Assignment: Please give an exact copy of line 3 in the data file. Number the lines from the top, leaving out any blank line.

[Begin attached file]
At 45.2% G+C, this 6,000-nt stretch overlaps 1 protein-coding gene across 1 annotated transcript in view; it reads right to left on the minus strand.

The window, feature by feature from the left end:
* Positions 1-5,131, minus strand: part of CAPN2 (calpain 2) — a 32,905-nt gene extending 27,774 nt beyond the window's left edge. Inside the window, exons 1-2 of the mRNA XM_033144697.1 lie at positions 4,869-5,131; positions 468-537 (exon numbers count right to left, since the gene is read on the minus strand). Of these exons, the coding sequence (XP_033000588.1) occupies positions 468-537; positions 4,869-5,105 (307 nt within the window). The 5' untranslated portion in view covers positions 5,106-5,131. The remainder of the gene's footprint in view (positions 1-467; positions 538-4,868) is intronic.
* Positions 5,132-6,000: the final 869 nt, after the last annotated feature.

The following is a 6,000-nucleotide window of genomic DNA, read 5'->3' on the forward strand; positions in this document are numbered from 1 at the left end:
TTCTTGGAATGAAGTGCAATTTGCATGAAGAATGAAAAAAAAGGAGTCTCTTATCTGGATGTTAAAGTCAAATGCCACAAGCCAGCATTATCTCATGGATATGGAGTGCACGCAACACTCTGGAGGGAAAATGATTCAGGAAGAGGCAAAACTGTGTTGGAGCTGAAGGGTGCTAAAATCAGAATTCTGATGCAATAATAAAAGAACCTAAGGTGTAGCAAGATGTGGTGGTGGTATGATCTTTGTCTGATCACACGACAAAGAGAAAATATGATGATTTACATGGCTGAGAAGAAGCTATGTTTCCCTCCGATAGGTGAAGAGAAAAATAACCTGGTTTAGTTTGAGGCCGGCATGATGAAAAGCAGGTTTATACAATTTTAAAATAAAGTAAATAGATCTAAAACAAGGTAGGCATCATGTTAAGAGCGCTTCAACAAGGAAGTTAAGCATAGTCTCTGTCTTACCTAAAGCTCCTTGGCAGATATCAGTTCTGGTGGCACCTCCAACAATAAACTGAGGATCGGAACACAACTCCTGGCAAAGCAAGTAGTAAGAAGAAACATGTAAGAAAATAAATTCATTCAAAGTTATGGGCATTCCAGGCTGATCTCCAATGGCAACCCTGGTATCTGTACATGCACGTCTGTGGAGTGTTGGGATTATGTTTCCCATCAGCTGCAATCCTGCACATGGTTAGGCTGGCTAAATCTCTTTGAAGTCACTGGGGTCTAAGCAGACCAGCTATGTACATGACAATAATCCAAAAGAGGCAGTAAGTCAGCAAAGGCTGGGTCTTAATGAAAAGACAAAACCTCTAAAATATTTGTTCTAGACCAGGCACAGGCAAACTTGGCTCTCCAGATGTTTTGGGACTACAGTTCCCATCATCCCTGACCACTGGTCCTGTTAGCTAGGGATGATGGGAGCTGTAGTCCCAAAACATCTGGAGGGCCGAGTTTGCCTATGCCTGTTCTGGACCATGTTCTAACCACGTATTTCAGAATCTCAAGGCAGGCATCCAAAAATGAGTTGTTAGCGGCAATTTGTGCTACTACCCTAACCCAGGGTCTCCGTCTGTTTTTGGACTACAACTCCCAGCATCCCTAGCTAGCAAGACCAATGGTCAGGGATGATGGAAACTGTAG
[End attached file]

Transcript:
* Positions 1-5,131, minus strand: part of CAPN2 (calpain 2) — a 32,905-nt gene extending 27,774 nt beyond the window's left edge. Inside the window, exons 1-2 of the mRNA XM_033144697.1 lie at positions 4,869-5,131; positions 468-537 (exon numbers count right to left, since the gene is read on the minus strand). Of these exons, the coding sequence (XP_033000588.1) occupies positions 468-537; positions 4,869-5,105 (307 nt within the window). The 5' untranslated portion in view covers positions 5,106-5,131. The remainder of the gene's footprint in view (positions 1-467; positions 538-4,868) is intronic.